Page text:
Globally, use of stimulant medications to treat Attention Deficit Hyperactivity Disorder (ADHD) and Autism Spectrum Disorders has changed significantly over the past decade.
Scandinavian researchers used an innovative research method to study changes in treatment approaches for adolescents and children.
They discovered the use of stimulant medications has increased by five-fold over the past several years.
As published in Journal of Child and Adolescent Psychopharmacology (JCAP), researchers studied more than 850,000 children born in Denmark between 1990 and 2001.
Søren Dalsgaard, MD, PhD, Helena Skyt Nielsen, PhD, and Marianne Simonsen, PhD, found that 61 percent of children with ADHD, 16 percent of children with ASD, and 3 percent of those with other psychiatric disorders were treated with one or more medications.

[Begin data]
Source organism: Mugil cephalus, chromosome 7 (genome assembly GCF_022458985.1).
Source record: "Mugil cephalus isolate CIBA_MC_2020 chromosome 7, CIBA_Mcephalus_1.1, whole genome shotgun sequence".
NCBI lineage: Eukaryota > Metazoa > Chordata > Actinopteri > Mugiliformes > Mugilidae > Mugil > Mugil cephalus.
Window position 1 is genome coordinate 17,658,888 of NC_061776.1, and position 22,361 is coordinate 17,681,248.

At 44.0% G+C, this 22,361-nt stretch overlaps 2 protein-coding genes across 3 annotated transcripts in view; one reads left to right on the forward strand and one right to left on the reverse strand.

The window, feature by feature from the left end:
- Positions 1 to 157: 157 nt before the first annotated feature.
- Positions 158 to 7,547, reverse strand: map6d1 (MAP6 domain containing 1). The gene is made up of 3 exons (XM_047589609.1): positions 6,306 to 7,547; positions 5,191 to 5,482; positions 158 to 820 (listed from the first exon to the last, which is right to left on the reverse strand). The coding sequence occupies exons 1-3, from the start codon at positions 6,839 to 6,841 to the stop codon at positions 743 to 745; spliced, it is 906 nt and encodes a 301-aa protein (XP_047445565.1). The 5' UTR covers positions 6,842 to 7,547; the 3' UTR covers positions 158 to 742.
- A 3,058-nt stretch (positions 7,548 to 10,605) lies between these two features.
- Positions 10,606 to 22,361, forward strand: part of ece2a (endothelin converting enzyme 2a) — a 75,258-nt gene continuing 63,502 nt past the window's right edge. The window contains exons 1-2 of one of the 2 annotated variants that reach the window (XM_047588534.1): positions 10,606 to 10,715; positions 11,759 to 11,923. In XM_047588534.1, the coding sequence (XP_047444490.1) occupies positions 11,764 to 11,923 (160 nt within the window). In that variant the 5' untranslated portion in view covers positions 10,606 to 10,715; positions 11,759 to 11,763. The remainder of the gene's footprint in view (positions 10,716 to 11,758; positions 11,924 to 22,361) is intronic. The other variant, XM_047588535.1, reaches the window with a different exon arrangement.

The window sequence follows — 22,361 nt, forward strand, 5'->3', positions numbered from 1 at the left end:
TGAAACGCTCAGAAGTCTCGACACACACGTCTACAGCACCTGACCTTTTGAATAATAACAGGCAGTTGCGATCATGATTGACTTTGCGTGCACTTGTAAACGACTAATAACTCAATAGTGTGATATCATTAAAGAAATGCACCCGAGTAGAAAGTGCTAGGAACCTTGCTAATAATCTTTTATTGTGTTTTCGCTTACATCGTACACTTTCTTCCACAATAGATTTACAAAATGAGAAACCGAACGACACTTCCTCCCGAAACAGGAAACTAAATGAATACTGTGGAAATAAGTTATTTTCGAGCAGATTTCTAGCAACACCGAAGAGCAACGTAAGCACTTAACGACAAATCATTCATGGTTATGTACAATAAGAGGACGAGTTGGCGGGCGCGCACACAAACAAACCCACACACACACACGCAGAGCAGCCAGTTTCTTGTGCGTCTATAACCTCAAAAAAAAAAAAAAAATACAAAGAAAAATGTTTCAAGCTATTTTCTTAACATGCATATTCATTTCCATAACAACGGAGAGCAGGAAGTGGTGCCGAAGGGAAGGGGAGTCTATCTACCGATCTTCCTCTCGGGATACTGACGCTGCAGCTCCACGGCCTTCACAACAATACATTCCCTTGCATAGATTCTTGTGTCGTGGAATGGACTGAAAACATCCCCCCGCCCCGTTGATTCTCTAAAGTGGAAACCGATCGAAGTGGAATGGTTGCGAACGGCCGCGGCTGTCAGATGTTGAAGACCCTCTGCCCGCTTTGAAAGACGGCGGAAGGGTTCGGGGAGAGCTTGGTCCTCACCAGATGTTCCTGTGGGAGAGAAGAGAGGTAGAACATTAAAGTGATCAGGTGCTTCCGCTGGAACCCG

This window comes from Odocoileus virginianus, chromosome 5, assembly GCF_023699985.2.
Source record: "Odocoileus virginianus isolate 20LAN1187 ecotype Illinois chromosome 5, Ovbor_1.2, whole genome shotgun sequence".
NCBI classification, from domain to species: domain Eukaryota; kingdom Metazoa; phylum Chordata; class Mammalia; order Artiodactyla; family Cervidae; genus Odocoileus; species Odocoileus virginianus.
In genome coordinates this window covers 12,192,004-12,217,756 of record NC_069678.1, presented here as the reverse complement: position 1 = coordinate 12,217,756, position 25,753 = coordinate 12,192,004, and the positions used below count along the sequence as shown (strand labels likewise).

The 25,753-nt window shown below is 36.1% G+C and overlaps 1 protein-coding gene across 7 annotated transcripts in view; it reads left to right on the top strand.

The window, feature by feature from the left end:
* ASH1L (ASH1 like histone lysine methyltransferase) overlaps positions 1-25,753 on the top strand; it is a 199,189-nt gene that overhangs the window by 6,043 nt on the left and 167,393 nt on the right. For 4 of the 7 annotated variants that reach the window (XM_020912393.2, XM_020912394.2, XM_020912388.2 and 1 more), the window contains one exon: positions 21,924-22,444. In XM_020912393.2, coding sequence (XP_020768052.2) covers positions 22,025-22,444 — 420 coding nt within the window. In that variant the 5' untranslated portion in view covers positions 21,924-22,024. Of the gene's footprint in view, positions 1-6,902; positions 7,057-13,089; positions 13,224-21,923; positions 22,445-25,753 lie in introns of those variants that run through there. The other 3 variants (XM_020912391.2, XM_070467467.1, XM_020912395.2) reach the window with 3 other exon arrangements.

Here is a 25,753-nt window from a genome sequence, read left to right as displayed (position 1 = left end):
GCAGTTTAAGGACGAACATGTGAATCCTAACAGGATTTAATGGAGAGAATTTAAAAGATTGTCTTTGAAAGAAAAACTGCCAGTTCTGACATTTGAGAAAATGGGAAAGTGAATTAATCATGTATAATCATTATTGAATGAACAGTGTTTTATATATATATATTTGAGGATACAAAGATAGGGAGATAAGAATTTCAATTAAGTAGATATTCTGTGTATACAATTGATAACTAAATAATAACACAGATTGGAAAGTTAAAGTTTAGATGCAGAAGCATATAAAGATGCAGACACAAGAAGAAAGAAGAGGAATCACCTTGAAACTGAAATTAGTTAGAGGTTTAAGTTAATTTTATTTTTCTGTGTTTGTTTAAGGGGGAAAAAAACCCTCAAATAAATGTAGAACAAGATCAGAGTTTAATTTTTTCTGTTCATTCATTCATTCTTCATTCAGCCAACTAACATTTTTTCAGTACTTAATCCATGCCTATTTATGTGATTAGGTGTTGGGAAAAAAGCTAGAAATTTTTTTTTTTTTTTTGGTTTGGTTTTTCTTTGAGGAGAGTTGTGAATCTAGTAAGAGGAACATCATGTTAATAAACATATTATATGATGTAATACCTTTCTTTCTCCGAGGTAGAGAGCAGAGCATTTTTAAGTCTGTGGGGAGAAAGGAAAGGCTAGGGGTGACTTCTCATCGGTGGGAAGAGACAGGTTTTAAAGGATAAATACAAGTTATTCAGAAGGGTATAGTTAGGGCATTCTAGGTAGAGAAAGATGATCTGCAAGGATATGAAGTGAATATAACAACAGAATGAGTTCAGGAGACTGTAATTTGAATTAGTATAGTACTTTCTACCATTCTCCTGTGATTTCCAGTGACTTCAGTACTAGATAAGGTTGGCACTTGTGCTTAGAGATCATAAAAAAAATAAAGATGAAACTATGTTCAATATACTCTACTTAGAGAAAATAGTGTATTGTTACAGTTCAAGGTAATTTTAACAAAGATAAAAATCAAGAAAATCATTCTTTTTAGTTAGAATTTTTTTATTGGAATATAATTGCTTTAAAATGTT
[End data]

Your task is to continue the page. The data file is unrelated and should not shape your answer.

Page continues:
They found that methylphenidate, dexamphetamine, and atomoxetine were typically prescribed for ADHD.
The review shows a significant increases in the prescription rates of these medications during the years 2003 to 2010.
“This study utilizes a population-based national cohort of children and adolescents, and assesses stimulant treatment in children and adolescents with ASD,” says Harold S. Koplewicz, MD, Editor-in-Chief of JCAP, and President, Child Mind Institute, New York, NY.
“This is the largest and first prospective study to quantify the change in the use of treatment with ADHD medications over time.”